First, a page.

At the Granados 2 Gallery these days, appearances can be artfully deceiving.
Sculptor Kenzi Shiokava's tall, lean wooden pieces, which have been altered and treated in various ways, initially suggest a grove of trees. But, for the artist, these works--reflections on the natural world, urban life and the idea of transformation--represent nature once or twice removed.
In fact, the wood used by the artist is salvaged--railroad ties, old telephone poles, beams, roots and other found objects available to the urbanized artist. With a process that combines recycling with a touch of urban archeology, Shiokava has created sculptures that walk the line between the found and the fabricated, between the natural and the imposed gesture.
Born in Japan and raised in Brazil, Shiokava has been in Los Angeles for several years. One could speculate that his heritage prepared him for this work, wood being a particularly precious resource in Japan and a source of global controversy in Brazil, home of the rain-forest disappearing act.
In effect, Shiokava is demonstrating recurring themes of regeneration and the life-and-death cycle. He reinvests life and purpose in these once-utilitarian and dormant hunks of wood, now elevated to the status of art. He may as well be referring to his own working process with the "Triptych: Change," which carries the subtitles "Passing," "Indelibly" and "Irrevocably."
With his works under the title of "Urban Totems," Shiokava invites a socio-ecological interpretation of how wood is both treasured and squandered in cities. The artist also deals with more personal archetypes, as in the "Mother's Totems." These are solid, upright forms symbolizing the fecund body, but are carved out in the center, to create embracing, nurturing concavities.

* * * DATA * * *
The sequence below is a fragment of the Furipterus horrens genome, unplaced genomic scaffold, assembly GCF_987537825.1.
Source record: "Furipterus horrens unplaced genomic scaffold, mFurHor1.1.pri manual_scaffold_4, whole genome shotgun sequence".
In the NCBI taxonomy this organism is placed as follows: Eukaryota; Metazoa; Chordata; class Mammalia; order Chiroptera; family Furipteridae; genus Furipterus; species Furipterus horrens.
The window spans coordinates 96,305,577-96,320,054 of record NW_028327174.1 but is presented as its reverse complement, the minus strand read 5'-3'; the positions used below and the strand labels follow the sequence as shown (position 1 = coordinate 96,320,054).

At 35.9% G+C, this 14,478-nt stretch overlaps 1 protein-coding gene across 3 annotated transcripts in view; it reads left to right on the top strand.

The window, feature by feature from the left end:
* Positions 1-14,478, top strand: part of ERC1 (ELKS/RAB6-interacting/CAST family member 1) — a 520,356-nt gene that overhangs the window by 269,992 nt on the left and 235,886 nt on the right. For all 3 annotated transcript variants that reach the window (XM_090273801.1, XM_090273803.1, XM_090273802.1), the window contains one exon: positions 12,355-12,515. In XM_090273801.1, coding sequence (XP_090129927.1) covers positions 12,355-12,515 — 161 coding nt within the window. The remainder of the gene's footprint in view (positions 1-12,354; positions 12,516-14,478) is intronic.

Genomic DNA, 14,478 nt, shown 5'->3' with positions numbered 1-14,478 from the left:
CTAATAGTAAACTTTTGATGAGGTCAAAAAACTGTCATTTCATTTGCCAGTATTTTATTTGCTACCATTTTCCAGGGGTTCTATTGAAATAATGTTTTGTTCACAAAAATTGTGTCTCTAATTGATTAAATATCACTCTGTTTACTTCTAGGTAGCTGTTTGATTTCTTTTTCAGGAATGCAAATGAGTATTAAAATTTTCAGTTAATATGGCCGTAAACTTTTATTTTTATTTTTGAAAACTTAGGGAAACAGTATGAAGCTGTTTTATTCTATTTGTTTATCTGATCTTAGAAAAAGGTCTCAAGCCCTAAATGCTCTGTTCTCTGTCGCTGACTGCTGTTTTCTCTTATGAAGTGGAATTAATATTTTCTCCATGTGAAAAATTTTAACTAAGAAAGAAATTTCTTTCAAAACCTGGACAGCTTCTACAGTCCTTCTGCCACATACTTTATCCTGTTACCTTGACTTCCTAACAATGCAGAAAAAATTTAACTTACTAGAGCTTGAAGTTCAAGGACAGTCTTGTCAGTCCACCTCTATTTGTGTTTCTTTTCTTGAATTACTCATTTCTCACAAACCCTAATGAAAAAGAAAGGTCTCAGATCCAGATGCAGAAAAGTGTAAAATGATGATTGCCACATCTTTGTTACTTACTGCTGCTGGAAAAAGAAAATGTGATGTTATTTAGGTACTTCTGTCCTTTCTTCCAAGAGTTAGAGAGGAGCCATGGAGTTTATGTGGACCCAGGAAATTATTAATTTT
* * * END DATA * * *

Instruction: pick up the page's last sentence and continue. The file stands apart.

There's something bold and heroic about these works--standing tall, full of totemistic bravura--but there is also an undercurrent of melancholy. Many of the pieces in this exhibition are presented as memorials, not so much tinged with moroseness as with respect for the subjects' legacy.
"Elegy to a Gardener" includes a bottle-shaped base and burnt, gnarled upper section, organized into a roughly figurative image. "Elegy to Father" is a tall, proud form split into three sections, as if the central body has been granted angel's wings.
The elegies, created with symbolism-charged materials found in nature, continue in Shiokava's relief pieces in the front room of the gallery. "Ode to Loved One's Passing" memorializes the departed with a bag of dead leaves beneath a dried plant frond in a visual relationship that evokes the human body and head.
Appealing as it is on first, cursory glance, Shiokava's exhibition rewards closer scrutiny. This is one of those shows in which intriguing surfaces are bolstered by conceptual underpinnings. Considering the origins and manipulations of his materials, the work is a touching meditation on natural process, the possibility of redemption, and a respect for death and the dead.
All of this and an impressive way with wood.
* WHAT: "Act of Faith," wood works by Kenzi Shiokava.
* WHERE: Granados 2 Gallery, 3221 Glendale Blvd., Atwater Village.
* WHEN: 6-9 p.m. Wednesday-Saturday, through July 13.
* CALL: (213) 662-9930.